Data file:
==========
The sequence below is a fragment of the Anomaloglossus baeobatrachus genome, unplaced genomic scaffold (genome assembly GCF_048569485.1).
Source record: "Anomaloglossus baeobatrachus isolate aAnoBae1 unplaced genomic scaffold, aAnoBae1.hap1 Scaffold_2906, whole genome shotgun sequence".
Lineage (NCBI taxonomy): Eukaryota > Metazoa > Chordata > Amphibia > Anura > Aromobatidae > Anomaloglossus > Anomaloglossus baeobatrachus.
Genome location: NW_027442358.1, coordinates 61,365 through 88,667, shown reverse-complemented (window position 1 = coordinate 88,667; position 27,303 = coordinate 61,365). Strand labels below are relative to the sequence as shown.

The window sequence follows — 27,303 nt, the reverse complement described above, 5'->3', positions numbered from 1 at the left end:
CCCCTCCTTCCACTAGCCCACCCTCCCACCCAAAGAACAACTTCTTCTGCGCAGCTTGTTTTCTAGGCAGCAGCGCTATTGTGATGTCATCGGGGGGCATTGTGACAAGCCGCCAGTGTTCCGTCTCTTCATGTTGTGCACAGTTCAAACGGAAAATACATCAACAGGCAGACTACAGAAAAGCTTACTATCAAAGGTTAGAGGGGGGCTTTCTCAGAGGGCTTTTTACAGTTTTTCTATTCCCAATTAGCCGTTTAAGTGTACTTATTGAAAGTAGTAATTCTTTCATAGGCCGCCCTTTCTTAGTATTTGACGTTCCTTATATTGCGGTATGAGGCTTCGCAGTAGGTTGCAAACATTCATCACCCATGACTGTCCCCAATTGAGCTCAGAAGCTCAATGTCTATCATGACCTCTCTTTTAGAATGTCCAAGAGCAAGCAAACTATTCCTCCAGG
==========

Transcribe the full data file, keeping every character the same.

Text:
The sequence below is a fragment of the Anomaloglossus baeobatrachus genome, unplaced genomic scaffold (genome assembly GCF_048569485.1).
Source record: "Anomaloglossus baeobatrachus isolate aAnoBae1 unplaced genomic scaffold, aAnoBae1.hap1 Scaffold_2906, whole genome shotgun sequence".
Lineage (NCBI taxonomy): Eukaryota > Metazoa > Chordata > Amphibia > Anura > Aromobatidae > Anomaloglossus > Anomaloglossus baeobatrachus.
Genome location: NW_027442358.1, coordinates 61,365 through 88,667, shown reverse-complemented (window position 1 = coordinate 88,667; position 27,303 = coordinate 61,365). Strand labels below are relative to the sequence as shown.

The window sequence follows — 27,303 nt, the reverse complement described above, 5'->3', positions numbered from 1 at the left end:
CCCCTCCTTCCACTAGCCCACCCTCCCACCCAAAGAACAACTTCTTCTGCGCAGCTTGTTTTCTAGGCAGCAGCGCTATTGTGATGTCATCGGGGGGCATTGTGACAAGCCGCCAGTGTTCCGTCTCTTCATGTTGTGCACAGTTCAAACGGAAAATACATCAACAGGCAGACTACAGAAAAGCTTACTATCAAAGGTTAGAGGGGGGCTTTCTCAGAGGGCTTTTTACAGTTTTTCTATTCCCAATTAGCCGTTTAAGTGTACTTATTGAAAGTAGTAATTCTTTCATAGGCCGCCCTTTCTTAGTATTTGACGTTCCTTATATTGCGGTATGAGGCTTCGCAGTAGGTTGCAAACATTCATCACCCATGACTGTCCCCAATTGAGCTCAGAAGCTCAATGTCTATCATGACCTCTCTTTTAGAATGTCCAAGAGCAAGCAAACTATTCCTCCAGG